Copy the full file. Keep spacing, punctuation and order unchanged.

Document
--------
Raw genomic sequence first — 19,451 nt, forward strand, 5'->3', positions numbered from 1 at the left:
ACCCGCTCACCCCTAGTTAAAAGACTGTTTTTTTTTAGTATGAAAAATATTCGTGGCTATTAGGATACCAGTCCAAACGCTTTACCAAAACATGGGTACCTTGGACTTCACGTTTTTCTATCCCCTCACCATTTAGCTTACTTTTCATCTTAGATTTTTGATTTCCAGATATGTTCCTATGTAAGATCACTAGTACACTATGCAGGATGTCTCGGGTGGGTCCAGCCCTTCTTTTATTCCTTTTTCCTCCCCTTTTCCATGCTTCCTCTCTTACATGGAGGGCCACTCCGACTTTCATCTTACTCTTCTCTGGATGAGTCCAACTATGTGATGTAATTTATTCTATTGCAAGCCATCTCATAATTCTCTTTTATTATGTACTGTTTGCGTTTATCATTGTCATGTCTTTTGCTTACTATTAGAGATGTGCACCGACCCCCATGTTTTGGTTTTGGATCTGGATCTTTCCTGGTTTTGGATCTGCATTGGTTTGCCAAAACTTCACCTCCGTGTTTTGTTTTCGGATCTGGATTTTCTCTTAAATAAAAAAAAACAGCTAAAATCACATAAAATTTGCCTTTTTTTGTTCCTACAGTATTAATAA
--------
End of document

Raw genomic sequence first — 19,451 nt, forward strand, 5'->3', positions numbered from 1 at the left:
ACCCGCTCACCCCTAGTTAAAAGACTGTTTTTTTTTAGTATGAAAAATATTCGTGGCTATTAGGATACCAGTCCAAACGCTTTACCAAAACATGGGTACCTTGGACTTCACGTTTTTCTATCCCCTCACCATTTAGCTTACTTTTCATCTTAGATTTTTGATTTCCAGATATGTTCCTATGTAAGATCACTAGTACACTATGCAGGATGTCTCGGGTGGGTCCAGCCCTTCTTTTATTCCTTTTTCCTCCCCTTTTCCATGCTTCCTCTCTTACATGGAGGGCCACTCCGACTTTCATCTTACTCTTCTCTGGATGAGTCCAACTATGTGATGTAATTTATTCTATTGCAAGCCATCTCATAATTCTCTTTTATTATGTACTGTTTGCGTTTATCATTGTCATGTCTTTTGCTTACTATTAGAGATGTGCACCGACCCCCATGTTTTGGTTTTGGATCTGGATCTTTCCTGGTTTTGGATCTGCATTGGTTTGCCAAAACTTCACCTCCGTGTTTTGTTTTCGGATCTGGATTTTCTCTTAAATAAAAAAAAACAGCTAAAATCACATAAAATTTGCCTTTTTTTGTTCCTACAGTATTAATAA